This paper incorporates speculation into the standard supply-and-demand framework used to analyze housing booms and busts. Speculation reverses the common intuition that elastic housing supply attenuates housing booms. Housing market frictions make land a more attractive speculative investment than housing. As a result, undeveloped land both facilitates construction and intensifies the speculation that causes booms and busts in house prices. This insight explains the frequent housing booms and busts that coincide with high construction activity (e.g. Las Vegas, 2000-2010). These episodes are most likely to occur when a housing market nears but has not yet reached a long-run development constraint. Consistent with the recent U.S. housing experience, the model predicts higher price volatility in neighborhoods where housing is more easily rented. Land is an asset whose price volatility can increase with its float.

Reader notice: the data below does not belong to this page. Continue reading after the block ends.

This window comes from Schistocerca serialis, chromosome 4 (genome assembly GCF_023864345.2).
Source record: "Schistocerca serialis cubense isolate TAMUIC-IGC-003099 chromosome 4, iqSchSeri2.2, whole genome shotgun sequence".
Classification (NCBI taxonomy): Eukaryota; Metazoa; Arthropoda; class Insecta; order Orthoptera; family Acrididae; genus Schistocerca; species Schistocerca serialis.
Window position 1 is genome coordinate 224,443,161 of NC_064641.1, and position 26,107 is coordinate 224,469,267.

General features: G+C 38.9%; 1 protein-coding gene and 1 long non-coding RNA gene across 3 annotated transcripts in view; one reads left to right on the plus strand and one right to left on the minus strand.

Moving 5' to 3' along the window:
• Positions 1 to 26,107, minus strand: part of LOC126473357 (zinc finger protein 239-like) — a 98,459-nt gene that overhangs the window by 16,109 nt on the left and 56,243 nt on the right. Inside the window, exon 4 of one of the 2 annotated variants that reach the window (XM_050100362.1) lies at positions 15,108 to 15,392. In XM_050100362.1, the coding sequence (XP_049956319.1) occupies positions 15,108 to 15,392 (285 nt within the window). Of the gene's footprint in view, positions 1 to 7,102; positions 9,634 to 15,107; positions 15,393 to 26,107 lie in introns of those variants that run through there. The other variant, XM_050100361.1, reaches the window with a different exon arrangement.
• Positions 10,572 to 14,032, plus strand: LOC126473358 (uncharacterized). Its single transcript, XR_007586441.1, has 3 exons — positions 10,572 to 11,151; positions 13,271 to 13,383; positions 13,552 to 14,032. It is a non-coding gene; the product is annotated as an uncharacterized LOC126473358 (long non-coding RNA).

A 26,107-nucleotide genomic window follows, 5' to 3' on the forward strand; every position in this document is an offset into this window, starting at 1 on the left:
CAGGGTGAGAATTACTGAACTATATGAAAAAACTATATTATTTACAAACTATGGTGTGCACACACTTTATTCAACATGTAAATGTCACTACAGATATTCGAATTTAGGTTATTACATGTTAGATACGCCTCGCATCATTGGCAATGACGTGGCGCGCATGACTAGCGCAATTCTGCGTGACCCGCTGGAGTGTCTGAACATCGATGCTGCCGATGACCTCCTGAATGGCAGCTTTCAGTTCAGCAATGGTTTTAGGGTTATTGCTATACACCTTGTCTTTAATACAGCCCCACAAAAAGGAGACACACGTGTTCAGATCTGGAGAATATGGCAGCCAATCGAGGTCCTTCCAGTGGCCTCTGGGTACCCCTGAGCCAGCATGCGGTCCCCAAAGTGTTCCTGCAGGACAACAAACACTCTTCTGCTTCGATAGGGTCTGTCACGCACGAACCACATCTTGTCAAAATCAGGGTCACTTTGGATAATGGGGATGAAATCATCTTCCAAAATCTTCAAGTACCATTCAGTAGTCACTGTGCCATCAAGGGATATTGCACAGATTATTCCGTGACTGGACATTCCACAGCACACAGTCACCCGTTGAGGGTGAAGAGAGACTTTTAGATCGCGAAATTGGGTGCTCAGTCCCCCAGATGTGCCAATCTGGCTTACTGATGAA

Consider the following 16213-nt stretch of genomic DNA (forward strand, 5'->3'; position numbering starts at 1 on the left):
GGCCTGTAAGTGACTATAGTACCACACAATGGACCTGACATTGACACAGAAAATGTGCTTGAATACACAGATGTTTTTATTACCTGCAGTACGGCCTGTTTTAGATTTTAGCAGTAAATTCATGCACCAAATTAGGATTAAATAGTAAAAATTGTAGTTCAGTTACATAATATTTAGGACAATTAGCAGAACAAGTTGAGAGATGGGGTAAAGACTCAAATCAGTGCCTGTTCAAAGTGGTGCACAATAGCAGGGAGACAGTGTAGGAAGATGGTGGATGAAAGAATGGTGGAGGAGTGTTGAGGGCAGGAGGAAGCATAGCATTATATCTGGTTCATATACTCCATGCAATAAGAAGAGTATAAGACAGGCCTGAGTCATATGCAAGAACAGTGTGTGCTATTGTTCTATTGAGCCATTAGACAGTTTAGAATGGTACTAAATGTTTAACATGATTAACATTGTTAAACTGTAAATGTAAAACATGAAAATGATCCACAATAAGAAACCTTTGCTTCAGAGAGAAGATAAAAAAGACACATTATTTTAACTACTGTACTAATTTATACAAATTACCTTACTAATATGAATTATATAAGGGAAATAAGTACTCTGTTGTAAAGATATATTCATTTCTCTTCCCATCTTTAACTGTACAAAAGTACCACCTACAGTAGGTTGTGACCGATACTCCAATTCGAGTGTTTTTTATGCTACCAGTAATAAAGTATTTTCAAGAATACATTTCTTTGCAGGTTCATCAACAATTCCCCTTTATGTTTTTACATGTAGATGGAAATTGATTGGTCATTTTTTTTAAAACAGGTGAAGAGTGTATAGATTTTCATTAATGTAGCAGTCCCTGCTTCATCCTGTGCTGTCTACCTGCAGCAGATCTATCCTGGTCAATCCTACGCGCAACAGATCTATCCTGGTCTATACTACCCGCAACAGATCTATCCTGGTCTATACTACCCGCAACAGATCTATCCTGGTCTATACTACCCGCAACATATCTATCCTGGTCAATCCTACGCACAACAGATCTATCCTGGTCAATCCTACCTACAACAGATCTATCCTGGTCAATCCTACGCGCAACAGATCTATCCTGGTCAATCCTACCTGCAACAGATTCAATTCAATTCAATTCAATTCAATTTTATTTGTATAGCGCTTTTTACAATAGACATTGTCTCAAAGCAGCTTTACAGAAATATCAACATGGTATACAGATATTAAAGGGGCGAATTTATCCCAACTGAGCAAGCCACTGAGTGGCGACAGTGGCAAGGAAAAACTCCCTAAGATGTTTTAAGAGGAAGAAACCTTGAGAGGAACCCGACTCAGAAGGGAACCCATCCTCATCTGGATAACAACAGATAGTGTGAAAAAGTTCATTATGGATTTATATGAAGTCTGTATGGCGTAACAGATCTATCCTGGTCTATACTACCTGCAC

|Original language||English (US)|
|Number of pages||51|
|State||Published - Nov 2013|